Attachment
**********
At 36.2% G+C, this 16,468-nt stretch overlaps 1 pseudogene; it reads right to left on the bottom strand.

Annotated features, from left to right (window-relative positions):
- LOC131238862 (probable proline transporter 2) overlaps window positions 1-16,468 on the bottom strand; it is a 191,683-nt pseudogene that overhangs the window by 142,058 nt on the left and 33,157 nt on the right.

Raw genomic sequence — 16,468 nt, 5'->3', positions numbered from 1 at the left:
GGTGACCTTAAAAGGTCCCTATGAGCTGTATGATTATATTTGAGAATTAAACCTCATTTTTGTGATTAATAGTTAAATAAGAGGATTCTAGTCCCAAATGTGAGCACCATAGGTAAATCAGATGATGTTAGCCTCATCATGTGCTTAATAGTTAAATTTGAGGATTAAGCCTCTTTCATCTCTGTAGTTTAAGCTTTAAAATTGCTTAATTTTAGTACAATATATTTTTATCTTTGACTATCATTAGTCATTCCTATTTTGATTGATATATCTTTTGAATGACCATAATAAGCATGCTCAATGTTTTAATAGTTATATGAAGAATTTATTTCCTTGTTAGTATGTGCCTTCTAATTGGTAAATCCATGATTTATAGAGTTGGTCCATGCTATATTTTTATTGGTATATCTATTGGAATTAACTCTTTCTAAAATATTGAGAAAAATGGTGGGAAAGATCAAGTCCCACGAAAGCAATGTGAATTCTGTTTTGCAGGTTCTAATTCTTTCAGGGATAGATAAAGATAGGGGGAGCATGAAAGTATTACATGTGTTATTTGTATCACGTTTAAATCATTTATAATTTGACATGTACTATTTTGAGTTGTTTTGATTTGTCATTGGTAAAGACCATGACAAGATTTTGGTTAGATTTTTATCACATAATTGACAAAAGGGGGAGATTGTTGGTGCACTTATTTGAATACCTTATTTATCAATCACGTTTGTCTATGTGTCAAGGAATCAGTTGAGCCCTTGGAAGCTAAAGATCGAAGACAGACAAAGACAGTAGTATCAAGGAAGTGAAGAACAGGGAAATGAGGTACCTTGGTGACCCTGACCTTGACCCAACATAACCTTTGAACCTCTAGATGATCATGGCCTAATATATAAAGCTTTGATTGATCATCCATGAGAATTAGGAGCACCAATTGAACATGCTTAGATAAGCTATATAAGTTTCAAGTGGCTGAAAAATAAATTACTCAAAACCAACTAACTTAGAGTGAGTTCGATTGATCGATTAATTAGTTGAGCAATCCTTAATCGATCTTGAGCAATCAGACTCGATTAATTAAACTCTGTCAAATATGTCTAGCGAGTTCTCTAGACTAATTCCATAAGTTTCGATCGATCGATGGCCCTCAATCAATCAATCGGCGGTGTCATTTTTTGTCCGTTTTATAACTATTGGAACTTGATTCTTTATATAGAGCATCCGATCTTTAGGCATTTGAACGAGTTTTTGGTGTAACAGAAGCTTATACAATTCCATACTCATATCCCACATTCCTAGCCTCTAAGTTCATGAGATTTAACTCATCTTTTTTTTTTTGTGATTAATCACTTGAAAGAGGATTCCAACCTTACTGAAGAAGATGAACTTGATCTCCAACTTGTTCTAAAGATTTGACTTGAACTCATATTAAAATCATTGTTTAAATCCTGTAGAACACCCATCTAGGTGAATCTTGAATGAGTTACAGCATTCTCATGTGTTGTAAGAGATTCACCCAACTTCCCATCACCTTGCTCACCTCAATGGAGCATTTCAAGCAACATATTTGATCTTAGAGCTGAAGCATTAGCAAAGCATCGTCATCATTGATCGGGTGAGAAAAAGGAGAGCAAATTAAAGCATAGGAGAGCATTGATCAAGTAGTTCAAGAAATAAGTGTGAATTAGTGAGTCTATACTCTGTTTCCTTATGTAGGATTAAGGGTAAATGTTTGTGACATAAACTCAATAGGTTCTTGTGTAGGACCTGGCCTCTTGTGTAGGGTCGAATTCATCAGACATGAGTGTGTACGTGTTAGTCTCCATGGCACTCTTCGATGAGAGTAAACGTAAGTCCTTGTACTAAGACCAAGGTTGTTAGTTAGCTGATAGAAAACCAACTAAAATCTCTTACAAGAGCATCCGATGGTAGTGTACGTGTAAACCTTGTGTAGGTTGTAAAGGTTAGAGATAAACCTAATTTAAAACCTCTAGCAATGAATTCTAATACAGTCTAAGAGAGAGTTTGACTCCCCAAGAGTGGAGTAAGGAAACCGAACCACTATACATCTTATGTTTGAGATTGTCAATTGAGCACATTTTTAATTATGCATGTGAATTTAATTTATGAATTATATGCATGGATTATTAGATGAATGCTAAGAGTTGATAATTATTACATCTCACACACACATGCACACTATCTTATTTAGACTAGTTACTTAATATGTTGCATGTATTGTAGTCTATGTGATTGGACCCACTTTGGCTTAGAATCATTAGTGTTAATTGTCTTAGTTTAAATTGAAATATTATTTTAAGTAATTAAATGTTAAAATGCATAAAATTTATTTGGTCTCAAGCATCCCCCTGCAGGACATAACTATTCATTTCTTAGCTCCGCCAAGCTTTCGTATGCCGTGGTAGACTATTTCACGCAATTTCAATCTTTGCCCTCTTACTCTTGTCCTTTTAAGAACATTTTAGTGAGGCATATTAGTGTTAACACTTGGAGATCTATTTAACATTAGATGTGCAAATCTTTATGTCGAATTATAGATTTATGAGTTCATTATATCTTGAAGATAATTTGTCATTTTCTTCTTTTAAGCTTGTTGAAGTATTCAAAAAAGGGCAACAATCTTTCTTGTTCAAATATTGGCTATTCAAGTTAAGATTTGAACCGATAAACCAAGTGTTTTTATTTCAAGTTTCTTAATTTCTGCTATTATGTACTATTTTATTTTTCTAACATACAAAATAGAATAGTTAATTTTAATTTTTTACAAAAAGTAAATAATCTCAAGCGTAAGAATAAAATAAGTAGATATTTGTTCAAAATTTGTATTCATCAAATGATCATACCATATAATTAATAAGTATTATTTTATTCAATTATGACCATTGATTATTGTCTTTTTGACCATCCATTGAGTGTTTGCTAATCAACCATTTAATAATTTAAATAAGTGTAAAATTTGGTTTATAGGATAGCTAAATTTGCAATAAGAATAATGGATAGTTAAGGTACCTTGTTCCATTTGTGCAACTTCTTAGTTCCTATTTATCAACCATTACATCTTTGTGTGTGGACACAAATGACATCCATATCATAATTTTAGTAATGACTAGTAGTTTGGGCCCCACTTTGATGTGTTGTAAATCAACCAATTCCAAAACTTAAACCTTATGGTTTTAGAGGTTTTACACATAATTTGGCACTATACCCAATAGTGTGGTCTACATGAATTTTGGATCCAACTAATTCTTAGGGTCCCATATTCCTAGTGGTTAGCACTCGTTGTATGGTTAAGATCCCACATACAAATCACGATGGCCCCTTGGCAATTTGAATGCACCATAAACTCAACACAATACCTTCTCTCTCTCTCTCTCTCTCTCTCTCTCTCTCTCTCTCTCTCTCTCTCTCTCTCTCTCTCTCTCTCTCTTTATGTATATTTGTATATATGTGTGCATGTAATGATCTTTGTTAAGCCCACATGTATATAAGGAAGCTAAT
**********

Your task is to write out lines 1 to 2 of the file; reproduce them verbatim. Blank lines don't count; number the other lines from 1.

At 36.2% G+C, this 16,468-nt stretch overlaps 1 pseudogene; it reads right to left on the bottom strand.

Annotated features, from left to right (window-relative positions):